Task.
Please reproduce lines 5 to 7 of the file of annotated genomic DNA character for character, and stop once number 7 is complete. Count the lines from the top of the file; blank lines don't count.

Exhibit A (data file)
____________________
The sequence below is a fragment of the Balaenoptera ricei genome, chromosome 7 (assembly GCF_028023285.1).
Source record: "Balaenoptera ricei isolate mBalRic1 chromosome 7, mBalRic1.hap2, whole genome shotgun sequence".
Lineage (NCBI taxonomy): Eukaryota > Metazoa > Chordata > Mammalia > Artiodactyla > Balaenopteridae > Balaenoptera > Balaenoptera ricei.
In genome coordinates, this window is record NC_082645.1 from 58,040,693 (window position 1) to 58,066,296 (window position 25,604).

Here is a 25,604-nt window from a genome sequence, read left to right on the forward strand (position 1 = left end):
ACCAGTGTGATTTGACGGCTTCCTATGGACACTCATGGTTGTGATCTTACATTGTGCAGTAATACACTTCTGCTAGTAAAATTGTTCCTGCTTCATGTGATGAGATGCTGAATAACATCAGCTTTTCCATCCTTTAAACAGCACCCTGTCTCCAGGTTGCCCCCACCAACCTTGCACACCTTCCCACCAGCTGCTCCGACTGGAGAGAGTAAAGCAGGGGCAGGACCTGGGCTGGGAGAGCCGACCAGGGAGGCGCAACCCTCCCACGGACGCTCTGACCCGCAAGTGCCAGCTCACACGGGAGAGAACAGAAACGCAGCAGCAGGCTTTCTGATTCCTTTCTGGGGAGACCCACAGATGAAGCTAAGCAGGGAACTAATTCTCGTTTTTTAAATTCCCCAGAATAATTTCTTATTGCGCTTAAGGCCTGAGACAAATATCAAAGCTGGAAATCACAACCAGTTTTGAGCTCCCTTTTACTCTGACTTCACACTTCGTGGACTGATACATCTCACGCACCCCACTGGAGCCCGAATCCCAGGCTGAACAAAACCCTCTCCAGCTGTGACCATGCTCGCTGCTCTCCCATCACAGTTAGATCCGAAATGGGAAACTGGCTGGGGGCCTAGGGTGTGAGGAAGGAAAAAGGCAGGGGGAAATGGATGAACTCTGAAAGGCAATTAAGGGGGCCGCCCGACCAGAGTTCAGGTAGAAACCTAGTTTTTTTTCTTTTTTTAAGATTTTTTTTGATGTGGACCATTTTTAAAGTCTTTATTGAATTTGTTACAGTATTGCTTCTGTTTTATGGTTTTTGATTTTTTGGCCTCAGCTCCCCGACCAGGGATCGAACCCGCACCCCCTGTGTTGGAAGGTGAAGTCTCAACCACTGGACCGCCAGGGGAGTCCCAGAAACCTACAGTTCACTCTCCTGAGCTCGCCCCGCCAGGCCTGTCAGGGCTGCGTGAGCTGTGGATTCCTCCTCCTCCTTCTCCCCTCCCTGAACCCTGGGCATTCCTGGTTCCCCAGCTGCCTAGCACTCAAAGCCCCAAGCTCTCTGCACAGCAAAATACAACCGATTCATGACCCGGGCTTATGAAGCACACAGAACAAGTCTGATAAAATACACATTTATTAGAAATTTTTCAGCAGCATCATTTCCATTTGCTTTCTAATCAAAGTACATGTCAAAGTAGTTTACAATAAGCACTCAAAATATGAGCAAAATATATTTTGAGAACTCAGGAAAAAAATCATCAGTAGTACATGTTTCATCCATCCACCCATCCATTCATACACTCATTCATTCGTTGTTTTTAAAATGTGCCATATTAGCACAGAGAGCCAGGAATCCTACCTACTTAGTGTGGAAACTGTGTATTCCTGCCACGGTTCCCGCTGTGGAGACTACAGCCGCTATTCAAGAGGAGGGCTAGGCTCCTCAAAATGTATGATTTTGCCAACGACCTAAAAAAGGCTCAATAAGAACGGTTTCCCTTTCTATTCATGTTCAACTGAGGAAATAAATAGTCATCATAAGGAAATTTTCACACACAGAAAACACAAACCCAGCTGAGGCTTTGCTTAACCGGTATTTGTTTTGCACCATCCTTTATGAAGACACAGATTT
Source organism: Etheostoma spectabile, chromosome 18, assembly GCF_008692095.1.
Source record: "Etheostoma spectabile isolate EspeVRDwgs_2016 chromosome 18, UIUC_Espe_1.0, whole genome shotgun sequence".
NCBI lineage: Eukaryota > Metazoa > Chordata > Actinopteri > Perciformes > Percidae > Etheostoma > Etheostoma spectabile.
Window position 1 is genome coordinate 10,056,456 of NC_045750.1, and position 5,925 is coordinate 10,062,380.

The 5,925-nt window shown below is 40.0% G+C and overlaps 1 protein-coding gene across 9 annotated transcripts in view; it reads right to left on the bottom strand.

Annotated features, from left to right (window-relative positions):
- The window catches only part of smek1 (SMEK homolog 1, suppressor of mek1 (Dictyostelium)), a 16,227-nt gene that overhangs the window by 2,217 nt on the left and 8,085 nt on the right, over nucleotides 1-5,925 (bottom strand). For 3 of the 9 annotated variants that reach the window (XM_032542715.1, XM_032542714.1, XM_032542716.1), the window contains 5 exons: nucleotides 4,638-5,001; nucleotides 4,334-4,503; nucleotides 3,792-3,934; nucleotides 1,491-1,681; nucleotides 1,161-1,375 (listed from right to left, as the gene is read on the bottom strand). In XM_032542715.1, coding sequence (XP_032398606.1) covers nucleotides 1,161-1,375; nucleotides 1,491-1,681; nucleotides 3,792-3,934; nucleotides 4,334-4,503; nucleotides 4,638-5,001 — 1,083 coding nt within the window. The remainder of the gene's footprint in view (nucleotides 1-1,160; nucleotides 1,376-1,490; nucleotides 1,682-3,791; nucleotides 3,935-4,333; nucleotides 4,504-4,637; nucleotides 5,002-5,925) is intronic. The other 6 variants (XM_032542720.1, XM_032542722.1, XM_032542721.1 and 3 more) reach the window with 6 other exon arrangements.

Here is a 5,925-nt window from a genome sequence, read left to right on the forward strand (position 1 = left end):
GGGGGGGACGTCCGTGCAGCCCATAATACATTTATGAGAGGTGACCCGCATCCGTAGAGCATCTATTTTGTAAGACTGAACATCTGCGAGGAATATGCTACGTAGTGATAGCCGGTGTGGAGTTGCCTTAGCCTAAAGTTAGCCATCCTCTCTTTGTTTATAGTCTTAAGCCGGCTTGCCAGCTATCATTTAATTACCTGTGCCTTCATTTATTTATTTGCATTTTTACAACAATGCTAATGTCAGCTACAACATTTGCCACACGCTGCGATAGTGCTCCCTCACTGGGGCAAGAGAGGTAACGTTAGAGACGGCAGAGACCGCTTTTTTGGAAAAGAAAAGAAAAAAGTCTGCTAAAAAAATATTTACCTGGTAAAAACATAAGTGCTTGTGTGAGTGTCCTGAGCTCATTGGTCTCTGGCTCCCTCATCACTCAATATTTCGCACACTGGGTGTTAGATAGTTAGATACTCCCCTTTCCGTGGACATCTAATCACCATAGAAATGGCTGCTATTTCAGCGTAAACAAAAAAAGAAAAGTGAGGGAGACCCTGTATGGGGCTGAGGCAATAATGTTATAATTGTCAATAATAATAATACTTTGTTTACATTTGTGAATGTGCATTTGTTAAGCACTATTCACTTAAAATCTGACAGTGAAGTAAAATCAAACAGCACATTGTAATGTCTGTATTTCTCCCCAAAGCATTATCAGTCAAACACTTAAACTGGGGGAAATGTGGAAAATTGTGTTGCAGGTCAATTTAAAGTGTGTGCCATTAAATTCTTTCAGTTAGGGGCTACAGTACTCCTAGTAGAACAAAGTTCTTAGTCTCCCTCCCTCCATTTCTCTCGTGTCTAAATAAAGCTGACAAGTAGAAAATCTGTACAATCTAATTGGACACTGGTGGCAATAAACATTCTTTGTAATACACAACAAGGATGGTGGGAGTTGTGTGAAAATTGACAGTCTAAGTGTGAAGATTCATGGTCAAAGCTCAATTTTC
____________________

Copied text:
Here is a 25,604-nt window from a genome sequence, read left to right on the forward strand (position 1 = left end):
ACCAGTGTGATTTGACGGCTTCCTATGGACACTCATGGTTGTGATCTTACATTGTGCAGTAATACACTTCTGCTAGTAAAATTGTTCCTGCTTCATGTGATGAGATGCTGAATAACATCAGCTTTTCCATCCTTTAAACAGCACCCTGTCTCCAGGTTGCCCCCACCAACCTTGCACACCTTCCCACCAGCTGCTCCGACTGGAGAGAGTAAAGCAGGGGCAGGACCTGGGCTGGGAGAGCCGACCAGGGAGGCGCAACCCTCCCACGGACGCTCTGACCCGCAAGTGCCAGCTCACACGGGAGAGAACAGAAACGCAGCAGCAGGCTTTCTGATTCCTTTCTGGGGAGACCCACAGATGAAGCTAAGCAGGGAACTAATTCTCGTTTTTTAAATTCCCCAGAATAATTTCTTATTGCGCTTAAGGCCTGAGACAAATATCAAAGCTGGAAATCACAACCAGTTTTGAGCTCCCTTTTACTCTGACTTCACACTTCGTGGACTGATACATCTCACGCACCCCACTGGAGCCCGAATCCCAGGCTGAACAAAACCCTCTCCAGCTGTGACCATGCTCGCTGCTCTCCCATCACAGTTAGATCCGAAATGGGAAACTGGCTGGGGGCCTAGGGTGTGAGGAAGGAAAAAGGCAGGGGGAAATGGATGAACTCTGAAAGGCAATTAAGGGGGCCGCCCGACCAGAGTTCAGGTAGAAACCTAGTTTTTTTTCTTTTTTTAAGATTTTTTTTGATGTGGACCATTTTTAAAGTCTTTATTGAATTTGTTACAGTATTGCTTCTGTTTTATGGTTTTTGATTTTTTGGCCTCAGCTCCCCGACCAGGGATCGAACCCGCACCCCCTGTGTTGGAAGGTGAAGTCTCAACCACTGGACCGCCAGGGGAGTCCCAGAAACCTACAGTTCACTCTCCTGAGCTCGCCCCGCCAGGCCTGTCAGGGCTGCGTGAGCTGTGGATTCCTCCTCCTCCTTCTCCCCTCCCTGAACCCTGGGCATTCCTGGTTCCCCAGCTGCCTAGCACTCAAAGCCCCAAGCTCTCTGCACAGCAAAATACAACCGATTCATGACCCGGGCTTATGAAGCACACAGAACAAGTCTGATAAAATACACATTTATTAGAAATTTTTCAGCAGCATCATTTCCATTTGCTTTCTAATCAAAGTACATGTCAAAGTAGTTTACAATAAGCACTCAAAATATGAGCAAAATATATTTTGAGAACTCAGGAAAAAAATCATCAGTAGTACATGTTTCATCCATCCACCCATCCATTCATACACTCATTCATTCGTTGTTTTTAAAATGTGCCATATTAGCACAGAGAGCCAGGAATCCTACCTACTTAGTGTGGAAACTGTGTATTCCTGCCACGGTTCCCGCTGTGGAGACTACAGCCGCTATTCAAGAGGAGGGCTAGGCTCCTCAAAATGTATGATTTTGCCAACGACCTAAAAAAGGCTCAATAAGAACGGTTTCCCTTTCTATTCATGTTCAACTGAGGAAATAAATAGTCATCATAAGGAAATTTTCACACACAGAAAACACAAACCCAGCTGAGGCTTTGCTTAACCGGTATTTGTTTTGCACCATCCTTTATGAAGACACAGATTT
Source organism: Etheostoma spectabile, chromosome 18, assembly GCF_008692095.1.